As I said, we all know that 100,000 is just a number, but taking half an hour to write this has been a good chance to reflect on what I’ve written here in the past three years. People often ask whether I would recommend that they start something similar. My answer is ‘probably yes’, so long as the writer is getting something out of most posts they produce in real time. When writing about anything hard and technical, you have to accept that until you become very famous, interest in what you produce is always going to be quite low, so the satisfaction has to be gained from the process of understanding and digesting the mathematics itself. None of us will be selling the musical rights any time soon.

I have two pieces of advice to anyone in such a position. 1) Wait until you’ve written five posts before publishing any of them. This is a good test of whether you actually want to do it, and you’ll feel much more plausible linking to a website with more than two articles on it. 2) Don’t set monthly post count targets. Tempting though it is to try this to prevent your blog dying, it doesn’t achieve anything in the long term. If you have lots to say, say lots; if you don’t, occasionally saying something worthwhile feels a lot better when you look back on it than producing your target number of articles which later feel underwhelming.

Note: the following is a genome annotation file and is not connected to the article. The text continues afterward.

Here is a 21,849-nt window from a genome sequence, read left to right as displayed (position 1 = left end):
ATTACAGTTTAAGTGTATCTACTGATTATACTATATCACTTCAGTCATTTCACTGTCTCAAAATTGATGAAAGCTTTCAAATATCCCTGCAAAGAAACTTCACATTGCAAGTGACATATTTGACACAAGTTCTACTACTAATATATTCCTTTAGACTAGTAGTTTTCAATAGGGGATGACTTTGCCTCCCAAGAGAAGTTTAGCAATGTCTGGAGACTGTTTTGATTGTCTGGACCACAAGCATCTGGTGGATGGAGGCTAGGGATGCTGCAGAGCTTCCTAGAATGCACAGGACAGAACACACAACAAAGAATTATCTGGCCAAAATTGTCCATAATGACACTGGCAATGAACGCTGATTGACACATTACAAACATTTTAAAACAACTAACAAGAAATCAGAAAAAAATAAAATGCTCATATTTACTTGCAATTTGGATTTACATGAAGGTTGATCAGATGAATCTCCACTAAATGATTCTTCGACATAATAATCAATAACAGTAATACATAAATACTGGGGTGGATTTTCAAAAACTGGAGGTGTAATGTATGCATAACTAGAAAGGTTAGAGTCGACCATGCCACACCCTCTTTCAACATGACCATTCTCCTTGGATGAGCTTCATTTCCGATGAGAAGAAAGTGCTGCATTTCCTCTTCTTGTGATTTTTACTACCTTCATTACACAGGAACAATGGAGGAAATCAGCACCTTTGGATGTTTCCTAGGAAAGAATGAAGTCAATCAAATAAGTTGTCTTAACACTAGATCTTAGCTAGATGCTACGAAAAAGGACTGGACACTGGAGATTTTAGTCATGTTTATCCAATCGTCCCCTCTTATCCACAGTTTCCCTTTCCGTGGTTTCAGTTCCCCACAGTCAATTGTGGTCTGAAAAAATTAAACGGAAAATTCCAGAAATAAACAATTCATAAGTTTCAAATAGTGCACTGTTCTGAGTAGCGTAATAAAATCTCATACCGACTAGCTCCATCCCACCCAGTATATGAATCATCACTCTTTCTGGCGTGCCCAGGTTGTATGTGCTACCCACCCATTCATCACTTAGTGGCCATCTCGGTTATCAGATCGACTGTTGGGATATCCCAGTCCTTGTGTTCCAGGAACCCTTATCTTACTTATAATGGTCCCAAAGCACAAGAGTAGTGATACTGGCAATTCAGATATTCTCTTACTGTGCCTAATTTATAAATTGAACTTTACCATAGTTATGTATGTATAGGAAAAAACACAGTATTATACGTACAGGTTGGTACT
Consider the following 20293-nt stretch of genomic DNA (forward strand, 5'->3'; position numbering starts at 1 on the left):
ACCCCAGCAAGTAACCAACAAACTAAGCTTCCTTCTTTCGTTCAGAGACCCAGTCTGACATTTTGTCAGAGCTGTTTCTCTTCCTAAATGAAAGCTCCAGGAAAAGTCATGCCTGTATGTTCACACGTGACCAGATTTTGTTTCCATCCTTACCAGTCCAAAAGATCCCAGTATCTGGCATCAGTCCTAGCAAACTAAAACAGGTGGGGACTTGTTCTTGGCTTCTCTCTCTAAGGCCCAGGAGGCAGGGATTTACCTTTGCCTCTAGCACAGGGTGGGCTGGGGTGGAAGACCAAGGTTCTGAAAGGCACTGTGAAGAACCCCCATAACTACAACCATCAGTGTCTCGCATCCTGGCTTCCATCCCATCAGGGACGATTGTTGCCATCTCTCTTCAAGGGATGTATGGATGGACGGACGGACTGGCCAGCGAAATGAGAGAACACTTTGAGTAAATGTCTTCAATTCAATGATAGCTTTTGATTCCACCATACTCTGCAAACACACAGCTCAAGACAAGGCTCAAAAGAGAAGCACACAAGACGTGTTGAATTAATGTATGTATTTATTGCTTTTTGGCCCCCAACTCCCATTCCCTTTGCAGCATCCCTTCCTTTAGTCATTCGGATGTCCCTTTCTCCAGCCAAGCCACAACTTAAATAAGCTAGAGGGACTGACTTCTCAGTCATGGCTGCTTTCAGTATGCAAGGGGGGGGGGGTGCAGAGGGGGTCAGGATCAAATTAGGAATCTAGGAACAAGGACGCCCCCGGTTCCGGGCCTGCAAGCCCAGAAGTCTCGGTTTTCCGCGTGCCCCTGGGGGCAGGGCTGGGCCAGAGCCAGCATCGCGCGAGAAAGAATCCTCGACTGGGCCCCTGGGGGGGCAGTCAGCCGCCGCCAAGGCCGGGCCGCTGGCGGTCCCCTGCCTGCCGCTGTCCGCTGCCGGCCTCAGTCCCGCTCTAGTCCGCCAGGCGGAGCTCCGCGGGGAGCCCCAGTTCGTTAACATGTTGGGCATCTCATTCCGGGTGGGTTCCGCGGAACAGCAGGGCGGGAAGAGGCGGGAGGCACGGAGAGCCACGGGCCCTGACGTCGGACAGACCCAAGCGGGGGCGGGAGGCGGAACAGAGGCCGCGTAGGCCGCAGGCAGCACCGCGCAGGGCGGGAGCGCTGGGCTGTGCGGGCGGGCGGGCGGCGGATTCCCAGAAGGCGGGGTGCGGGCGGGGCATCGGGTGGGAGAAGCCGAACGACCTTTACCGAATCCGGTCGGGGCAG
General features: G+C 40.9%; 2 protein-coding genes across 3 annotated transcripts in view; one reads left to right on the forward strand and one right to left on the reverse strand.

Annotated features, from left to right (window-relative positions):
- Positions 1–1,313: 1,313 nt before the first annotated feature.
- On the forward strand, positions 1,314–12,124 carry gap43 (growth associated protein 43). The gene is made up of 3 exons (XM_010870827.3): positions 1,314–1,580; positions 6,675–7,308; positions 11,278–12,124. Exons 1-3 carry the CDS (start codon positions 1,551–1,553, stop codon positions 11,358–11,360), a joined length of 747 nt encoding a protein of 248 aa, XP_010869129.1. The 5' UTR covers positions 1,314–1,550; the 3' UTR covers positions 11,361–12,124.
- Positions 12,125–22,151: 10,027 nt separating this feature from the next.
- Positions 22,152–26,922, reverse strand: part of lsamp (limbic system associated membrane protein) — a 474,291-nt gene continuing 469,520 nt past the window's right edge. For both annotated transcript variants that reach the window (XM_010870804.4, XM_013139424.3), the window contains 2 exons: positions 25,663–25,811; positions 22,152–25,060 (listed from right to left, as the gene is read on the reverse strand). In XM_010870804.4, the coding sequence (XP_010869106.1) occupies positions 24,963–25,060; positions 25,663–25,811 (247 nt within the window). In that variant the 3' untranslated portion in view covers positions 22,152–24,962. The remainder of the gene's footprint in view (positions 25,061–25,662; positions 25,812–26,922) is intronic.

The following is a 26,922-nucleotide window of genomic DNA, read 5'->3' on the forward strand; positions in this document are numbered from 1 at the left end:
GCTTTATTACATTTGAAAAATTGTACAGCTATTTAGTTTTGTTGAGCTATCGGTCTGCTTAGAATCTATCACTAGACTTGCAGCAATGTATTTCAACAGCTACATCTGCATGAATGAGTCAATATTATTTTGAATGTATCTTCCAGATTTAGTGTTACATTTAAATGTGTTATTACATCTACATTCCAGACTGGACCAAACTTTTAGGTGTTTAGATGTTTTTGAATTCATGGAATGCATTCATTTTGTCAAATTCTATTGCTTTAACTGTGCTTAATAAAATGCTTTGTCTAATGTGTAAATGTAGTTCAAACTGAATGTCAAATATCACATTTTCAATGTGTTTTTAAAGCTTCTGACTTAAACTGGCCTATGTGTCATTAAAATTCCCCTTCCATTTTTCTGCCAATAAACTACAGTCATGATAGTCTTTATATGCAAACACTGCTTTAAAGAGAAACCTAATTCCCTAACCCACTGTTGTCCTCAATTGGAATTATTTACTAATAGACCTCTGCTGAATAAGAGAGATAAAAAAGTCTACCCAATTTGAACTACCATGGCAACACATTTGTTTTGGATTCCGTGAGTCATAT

I don’t know whether this will make it to $6+2\epsilon$ years, but for now, I’m still enjoying the journey through mathematics.

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1 thought on “100k Views”

1. Congrats! And an interesting reflection. On the other end of the spectrum, I currently have upwards of 40 unfinished drafts, though we have similar publishing rates.